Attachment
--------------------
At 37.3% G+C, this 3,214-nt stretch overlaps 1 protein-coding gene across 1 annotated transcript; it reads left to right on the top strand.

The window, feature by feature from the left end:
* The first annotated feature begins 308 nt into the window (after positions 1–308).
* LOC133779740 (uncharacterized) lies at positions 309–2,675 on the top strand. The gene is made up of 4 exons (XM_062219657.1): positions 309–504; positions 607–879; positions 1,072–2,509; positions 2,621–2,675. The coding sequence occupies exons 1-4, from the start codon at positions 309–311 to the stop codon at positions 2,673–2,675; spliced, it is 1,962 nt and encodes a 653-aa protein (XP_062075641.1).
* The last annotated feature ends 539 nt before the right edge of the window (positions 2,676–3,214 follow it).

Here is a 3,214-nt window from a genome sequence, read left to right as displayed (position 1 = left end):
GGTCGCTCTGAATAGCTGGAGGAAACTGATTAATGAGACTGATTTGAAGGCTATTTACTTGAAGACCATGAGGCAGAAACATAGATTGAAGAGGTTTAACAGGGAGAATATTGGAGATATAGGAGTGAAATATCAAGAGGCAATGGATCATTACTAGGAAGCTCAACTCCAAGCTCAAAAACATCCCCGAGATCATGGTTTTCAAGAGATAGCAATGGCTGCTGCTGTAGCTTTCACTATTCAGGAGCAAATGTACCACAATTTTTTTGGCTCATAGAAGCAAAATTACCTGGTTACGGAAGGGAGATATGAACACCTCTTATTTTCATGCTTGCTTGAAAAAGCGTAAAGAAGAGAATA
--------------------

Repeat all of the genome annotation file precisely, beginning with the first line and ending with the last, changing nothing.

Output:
At 37.3% G+C, this 3,214-nt stretch overlaps 1 protein-coding gene across 1 annotated transcript; it reads left to right on the top strand.

The window, feature by feature from the left end:
* The first annotated feature begins 308 nt into the window (after positions 1–308).
* LOC133779740 (uncharacterized) lies at positions 309–2,675 on the top strand. The gene is made up of 4 exons (XM_062219657.1): positions 309–504; positions 607–879; positions 1,072–2,509; positions 2,621–2,675. The coding sequence occupies exons 1-4, from the start codon at positions 309–311 to the stop codon at positions 2,673–2,675; spliced, it is 1,962 nt and encodes a 653-aa protein (XP_062075641.1).
* The last annotated feature ends 539 nt before the right edge of the window (positions 2,676–3,214 follow it).

Here is a 3,214-nt window from a genome sequence, read left to right as displayed (position 1 = left end):
GGTCGCTCTGAATAGCTGGAGGAAACTGATTAATGAGACTGATTTGAAGGCTATTTACTTGAAGACCATGAGGCAGAAACATAGATTGAAGAGGTTTAACAGGGAGAATATTGGAGATATAGGAGTGAAATATCAAGAGGCAATGGATCATTACTAGGAAGCTCAACTCCAAGCTCAAAAACATCCCCGAGATCATGGTTTTCAAGAGATAGCAATGGCTGCTGCTGTAGCTTTCACTATTCAGGAGCAAATGTACCACAATTTTTTTGGCTCATAGAAGCAAAATTACCTGGTTACGGAAGGGAGATATGAACACCTCTTATTTTCATGCTTGCTTGAAAAAGCGTAAAGAAGAGAATA